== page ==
get reconciliation statements directly from the worker (where they have them) to check the assignment rate matches the money you have sent to the umbrella company
get payslips directly from the worker to check the umbrella company is acting as the employer and operating PAYE
check the name of the umbrella company corresponds with the bank details provided by the umbrella company
check the umbrella company has the required insurance including employers liability insurance
check the accreditation status any umbrella company claims to hold with the relevant body
check whether the umbrella company holds a GLAA licence on the GLAA website if it operates in a sector covered by the GLAA
Umbrella companies can be involved in many forms of tax non-compliance and there are checks you can carry out to identify them.
- help you to apply due diligence to assure your labour supply chains
- prevent criminal facilitation of tax evasion
- reduce the risk of using an umbrella company that operates a tax avoidance scheme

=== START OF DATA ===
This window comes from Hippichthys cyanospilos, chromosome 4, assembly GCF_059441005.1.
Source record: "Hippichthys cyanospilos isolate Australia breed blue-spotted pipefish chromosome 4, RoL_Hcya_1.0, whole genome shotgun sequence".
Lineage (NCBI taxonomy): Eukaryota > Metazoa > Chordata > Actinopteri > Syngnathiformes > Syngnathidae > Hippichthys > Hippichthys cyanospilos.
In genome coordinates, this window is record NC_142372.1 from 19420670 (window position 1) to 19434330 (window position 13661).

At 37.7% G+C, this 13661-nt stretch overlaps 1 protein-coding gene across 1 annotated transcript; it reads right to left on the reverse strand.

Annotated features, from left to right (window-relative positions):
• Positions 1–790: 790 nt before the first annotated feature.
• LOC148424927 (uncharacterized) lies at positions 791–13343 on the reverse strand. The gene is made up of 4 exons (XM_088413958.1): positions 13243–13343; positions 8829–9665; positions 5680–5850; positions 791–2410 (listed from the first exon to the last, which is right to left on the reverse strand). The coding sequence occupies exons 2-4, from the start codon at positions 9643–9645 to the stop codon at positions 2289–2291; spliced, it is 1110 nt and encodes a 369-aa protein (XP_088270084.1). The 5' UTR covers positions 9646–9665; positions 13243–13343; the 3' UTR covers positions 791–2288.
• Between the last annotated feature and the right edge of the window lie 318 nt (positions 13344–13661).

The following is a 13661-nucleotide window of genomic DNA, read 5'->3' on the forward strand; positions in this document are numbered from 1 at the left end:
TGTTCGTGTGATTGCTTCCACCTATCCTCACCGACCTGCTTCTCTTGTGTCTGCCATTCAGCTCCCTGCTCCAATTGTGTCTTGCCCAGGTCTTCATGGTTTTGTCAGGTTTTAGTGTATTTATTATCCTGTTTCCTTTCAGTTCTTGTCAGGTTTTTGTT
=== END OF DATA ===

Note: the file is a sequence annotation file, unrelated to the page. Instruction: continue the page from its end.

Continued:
- protect your supply chains from mini umbrella company fraud
Signs of mini-umbrella company fraud can include:
- regularly having to reissue KIDs to workers because the umbrella company keeps changing
- differences between the employer’s name on the latest KID and the latest payslip
- frequent changes to the PAYE reference number which may be included on payslips
Your end client may also want evidence that the umbrella company is the employer and operating PAYE to ensure compliance with off-payroll working rules. You should share this if asked.
Reduce your risk
Structure your supply chains in a way that is easy to understand. You can do this by keeping your supply chains as short as possible. This makes it easier to carry out due diligence and lowers the risk of non-compliance further down the chain, particularly by fraudulent umbrella companies.
Give your staff training to help them identify non-compliance within your supply chains and have clear procedures on how to report it.
If you think that an umbrella company in your supply chain is operating non-compliantly report them to their accreditation body if they belong to one.
You can report concerns about pay and work rights including National Minimum Wage, employment agencies, gang masters, or working hours.